So instead of buying liabilities, you now buy assets (assets must always pay for liabilities).

    Another thing is to save, save, save and save. How to save? Change the old formula from Income less expenses equals savings to income less savings equals expenses (ito ang mathematical formula ng sinasabi nila na live within your means).

    and the most important, dapat one must learn to make money work for you instead of you working for the money (sabi kasi ng mga parents at outdated educational system: study hard, be the best, take mba, doctorate degree and work for them.ha ha ha).

  • happy joy

    Thank you Ms. Noemi for sharing this and for all the readers na nag share ng mga thoughts nila.

    I am an OFW who is struggling to save and hoping that one day can retire and live a comfortable life (matagal pa ata yun, 27 pa lang po ako)…

    Hope you share some finance/business/money tips sa mga tulad ko na gustong yumaman…

    Thank you po!

  • Ms Happy Joy,

    Do not just “hope” but believe as you act with a burning desire that you can retire and live a comfortable life. It’s a matter of having the right mindset, commitment and action.

    From someone who has “no Real Estate experience”, I am now part of the 2020 Pinoy Millionaires Mission. I’m one of the pinoys being mentored. I had been doing Real Estate entrepreneurship for a year and had acquired and sold properties, even with no or little money out. I had also known about financial literacy and/or responsibility, which is very important as Noemi mentioned, and am doing my best to put it into action.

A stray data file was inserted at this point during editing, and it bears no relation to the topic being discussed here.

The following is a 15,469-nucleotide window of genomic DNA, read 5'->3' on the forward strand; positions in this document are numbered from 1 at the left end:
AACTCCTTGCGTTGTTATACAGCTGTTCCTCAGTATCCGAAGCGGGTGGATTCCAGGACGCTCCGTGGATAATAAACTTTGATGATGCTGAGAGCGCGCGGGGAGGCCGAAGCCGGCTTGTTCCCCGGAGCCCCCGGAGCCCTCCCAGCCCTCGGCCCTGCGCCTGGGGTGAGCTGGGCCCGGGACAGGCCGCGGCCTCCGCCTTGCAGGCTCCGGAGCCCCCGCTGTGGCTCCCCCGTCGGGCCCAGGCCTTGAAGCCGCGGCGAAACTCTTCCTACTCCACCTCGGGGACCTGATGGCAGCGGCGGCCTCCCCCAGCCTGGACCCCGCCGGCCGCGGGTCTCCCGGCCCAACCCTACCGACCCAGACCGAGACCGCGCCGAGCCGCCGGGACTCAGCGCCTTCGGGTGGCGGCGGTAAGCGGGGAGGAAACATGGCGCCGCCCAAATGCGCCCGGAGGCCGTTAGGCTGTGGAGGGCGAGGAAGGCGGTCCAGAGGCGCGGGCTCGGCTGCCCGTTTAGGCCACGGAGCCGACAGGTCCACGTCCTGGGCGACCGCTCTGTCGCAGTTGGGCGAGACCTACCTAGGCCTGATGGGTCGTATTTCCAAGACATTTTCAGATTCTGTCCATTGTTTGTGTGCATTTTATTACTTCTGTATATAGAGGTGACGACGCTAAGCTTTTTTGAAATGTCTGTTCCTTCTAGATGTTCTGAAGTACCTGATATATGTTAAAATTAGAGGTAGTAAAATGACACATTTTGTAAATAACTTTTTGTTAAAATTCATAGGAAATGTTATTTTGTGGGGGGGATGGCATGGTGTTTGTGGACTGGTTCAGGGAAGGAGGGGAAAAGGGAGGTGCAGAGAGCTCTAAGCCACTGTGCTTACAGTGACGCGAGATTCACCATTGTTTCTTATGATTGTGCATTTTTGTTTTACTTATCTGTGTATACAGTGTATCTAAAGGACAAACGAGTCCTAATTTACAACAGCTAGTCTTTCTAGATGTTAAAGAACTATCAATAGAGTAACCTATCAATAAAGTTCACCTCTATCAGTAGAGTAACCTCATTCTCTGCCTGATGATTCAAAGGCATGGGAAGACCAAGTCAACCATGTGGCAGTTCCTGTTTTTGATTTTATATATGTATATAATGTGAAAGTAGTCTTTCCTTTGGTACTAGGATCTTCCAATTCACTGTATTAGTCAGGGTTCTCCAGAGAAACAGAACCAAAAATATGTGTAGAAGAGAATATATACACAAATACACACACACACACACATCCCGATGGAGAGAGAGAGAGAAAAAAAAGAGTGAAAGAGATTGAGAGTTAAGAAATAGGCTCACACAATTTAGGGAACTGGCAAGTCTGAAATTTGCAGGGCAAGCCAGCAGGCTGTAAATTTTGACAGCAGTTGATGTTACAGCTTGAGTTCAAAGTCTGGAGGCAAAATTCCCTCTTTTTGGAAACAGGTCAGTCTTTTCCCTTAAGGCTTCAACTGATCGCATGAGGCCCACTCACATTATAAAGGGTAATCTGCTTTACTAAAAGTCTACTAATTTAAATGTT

To first, help you have the right mindset, feed your soul with The 33 Amazing Laws of Success and Prosperity. Attend the seminar and get also 6 FREE Best-selling Audio and Video Success-Motivation CD’s to reinforce your learnings even after the seminar. Seminar Fee is only 2,000.00. Visit http://33amazinglaws.blogspot.com for more info.

    God bless and prosper us all!

  • april

    hi!
    i just came across your blog and i’d like to attest to that!
    i started my real estate investing career by reading robert kiyosaki’s rich dad poor dad… then larry gamboa’s think rich pinoy…
    later on i attended the seminar…
    guess what?

    i’ve now completed and profited from 2 real estated deals!

    i heard they’re holding another one on nov 22. just try googling think rich pinoy for details.

    go girl power!
    🙂